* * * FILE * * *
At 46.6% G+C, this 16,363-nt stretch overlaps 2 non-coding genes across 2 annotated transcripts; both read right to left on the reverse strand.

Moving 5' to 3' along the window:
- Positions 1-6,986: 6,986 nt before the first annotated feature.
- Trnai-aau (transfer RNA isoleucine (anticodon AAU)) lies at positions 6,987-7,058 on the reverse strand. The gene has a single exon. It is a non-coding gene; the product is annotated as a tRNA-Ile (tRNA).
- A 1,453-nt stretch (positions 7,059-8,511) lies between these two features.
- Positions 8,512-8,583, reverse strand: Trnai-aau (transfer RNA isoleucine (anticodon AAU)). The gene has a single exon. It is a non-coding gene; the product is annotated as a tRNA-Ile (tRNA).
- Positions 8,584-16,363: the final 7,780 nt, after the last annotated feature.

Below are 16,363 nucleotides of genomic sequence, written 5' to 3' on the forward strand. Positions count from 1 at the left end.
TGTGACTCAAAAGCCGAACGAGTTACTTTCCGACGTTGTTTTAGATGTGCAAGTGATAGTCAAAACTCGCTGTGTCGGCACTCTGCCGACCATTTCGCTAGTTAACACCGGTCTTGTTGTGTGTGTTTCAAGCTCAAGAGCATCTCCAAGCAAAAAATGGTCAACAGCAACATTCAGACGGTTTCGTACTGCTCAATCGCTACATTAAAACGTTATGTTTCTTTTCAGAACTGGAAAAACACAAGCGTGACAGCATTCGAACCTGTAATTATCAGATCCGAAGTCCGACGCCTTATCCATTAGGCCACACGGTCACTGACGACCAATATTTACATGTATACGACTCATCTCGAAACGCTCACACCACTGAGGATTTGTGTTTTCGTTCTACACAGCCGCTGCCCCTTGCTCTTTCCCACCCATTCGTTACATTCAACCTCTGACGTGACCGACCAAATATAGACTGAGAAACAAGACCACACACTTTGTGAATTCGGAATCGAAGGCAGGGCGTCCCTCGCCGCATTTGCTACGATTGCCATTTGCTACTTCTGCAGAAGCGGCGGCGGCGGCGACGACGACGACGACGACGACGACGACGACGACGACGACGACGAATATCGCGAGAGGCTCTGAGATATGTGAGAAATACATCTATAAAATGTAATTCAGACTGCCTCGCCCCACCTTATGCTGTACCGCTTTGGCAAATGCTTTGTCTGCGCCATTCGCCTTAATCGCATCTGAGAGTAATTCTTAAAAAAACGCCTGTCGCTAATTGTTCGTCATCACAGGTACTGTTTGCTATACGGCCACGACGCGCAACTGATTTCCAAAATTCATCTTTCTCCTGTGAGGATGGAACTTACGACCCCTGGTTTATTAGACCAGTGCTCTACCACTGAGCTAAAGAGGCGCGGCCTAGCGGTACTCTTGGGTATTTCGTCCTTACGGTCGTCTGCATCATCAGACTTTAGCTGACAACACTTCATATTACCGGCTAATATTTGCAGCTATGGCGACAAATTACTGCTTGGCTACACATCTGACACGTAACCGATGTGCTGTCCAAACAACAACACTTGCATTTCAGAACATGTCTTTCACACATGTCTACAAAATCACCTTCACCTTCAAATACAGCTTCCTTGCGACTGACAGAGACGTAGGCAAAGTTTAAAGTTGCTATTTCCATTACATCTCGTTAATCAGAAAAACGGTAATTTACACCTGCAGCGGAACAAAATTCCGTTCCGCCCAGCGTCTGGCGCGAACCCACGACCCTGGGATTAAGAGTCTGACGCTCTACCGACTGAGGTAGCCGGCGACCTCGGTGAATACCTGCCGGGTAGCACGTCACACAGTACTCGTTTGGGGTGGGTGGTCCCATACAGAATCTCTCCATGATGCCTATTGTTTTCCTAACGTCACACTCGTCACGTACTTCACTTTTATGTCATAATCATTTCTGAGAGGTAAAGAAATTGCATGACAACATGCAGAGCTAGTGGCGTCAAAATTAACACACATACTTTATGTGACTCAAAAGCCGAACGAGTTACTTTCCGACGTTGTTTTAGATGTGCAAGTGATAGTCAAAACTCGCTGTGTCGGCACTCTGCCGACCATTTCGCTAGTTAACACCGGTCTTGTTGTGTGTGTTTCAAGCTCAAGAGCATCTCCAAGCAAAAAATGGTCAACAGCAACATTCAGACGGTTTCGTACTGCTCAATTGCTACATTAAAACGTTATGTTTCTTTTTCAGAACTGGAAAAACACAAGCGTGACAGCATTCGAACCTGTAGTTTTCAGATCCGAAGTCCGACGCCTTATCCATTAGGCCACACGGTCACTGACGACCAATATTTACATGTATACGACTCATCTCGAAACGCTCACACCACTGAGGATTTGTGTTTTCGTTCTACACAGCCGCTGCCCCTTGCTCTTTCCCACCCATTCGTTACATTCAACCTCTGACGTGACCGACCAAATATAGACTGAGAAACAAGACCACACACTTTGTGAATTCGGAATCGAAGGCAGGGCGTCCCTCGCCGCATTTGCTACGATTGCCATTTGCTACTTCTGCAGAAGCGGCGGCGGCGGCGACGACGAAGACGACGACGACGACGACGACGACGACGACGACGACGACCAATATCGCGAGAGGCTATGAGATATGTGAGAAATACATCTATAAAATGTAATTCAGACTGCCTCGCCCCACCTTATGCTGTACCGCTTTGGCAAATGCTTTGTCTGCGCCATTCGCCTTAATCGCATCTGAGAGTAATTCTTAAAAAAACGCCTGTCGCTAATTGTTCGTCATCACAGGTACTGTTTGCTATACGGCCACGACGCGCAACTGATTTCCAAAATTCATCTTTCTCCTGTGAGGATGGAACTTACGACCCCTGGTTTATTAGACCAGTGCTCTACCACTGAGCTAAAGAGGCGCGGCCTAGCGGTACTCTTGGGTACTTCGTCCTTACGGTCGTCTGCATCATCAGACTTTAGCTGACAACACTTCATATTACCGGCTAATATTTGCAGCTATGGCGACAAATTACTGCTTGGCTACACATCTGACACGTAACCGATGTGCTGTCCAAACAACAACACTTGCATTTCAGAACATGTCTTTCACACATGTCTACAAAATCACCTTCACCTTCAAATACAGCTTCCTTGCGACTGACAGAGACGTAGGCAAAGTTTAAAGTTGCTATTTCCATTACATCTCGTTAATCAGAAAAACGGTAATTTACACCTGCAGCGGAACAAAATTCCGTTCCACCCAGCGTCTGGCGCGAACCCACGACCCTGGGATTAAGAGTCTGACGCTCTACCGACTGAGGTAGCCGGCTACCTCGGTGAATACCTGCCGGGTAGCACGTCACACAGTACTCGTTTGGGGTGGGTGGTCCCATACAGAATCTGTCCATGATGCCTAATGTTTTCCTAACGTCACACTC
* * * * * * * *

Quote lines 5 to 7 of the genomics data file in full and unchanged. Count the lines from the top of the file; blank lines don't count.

- A 1,453-nt stretch (positions 7,059-8,511) lies between these two features.
- Positions 8,512-8,583, reverse strand: Trnai-aau (transfer RNA isoleucine (anticodon AAU)). The gene has a single exon. It is a non-coding gene; the product is annotated as a tRNA-Ile (tRNA).
- Positions 8,584-16,363: the final 7,780 nt, after the last annotated feature.